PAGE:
Question 20

A 37 yo primigravida undergoes IOL at 39 weeks. After 4 hours of second stage, she has a forceps-assisted vaginal delivery of a male infant weighing 4200g. Delivery is complicated by a shoulder dystocia and neonatal humerus fracture. Delivery ultimately occurred after lateral traction of the fetal head, McRoberts maneuver, suprapubic pressure, rotation of the fetal shoulders and delivery of the posterior arm. After delivery, the newborn is diagnosed with a brachial plexus injury. In this patient, the action that has been shown to increase infant brachial plexus stretching is:

Answer Choices:

Delivery of the posterior arm

Forceps-assisted vaginal delivery

Lateral traction of the fetal head

Rotation of the fetal shoulders

Correct Answer:

Lateral traction of the fetal head

Explanation:

  • Shoulder dystocia is defined by a delivery where the gentle downward traction of the fetal head fails to result in delivery of the fetal shoulders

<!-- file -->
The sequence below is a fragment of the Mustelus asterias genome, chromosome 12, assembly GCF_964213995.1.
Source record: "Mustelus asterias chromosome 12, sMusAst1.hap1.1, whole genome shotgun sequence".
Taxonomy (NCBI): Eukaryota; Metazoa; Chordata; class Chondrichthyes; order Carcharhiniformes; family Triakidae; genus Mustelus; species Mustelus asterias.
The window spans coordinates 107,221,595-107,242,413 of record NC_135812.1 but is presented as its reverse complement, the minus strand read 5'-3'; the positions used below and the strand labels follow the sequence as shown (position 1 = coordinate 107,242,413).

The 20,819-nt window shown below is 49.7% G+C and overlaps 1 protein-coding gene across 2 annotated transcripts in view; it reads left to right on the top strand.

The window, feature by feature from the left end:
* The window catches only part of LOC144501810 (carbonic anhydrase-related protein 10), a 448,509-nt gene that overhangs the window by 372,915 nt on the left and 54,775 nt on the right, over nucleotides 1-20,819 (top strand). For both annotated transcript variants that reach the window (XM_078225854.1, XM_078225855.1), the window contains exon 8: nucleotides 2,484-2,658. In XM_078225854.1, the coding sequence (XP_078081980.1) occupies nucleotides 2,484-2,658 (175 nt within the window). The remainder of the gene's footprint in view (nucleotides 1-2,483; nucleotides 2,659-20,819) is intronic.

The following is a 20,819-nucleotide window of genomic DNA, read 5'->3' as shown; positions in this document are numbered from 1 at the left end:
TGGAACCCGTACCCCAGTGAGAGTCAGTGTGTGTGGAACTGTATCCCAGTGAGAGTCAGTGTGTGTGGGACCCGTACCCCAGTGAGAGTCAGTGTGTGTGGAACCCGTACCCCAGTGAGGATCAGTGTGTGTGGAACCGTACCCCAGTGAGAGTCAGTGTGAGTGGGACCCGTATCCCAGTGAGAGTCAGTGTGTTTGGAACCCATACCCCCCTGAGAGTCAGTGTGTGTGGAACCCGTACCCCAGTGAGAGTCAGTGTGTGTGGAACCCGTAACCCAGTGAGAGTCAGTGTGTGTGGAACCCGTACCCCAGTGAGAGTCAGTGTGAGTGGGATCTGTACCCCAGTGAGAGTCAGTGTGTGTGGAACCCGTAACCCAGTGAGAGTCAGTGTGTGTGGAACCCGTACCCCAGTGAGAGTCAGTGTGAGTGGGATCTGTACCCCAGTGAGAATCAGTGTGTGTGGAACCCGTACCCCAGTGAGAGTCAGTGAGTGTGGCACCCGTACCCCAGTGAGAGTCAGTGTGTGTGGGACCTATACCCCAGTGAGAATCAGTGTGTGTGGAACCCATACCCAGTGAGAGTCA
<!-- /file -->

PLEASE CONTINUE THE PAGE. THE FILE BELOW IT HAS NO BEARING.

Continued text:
• Most cases resolve without neonatal injury.

  • Brachial plexus injury occurs in 1.5 of 1000 deliveries. Involves a weak or paralyzed upper extremity involving either the upper cervical nerve roots (Erb palsy) or lower cervical nerve roots (Klumpke palsy)

  • The majority of cases of brachial plexus injury resolve spontaneously

  • Downward lateral traction on the fetal head (when fetal neck is bent away from the anterior shoulder) results in significant increase in extraction forces and brachial plexus stretching

  • The preferred traction is axial (forces are in parallel to the fetal cervicothoracic spine) and no more than 25-45 degrees below the horizontal plane when the patient is in lithotomy position.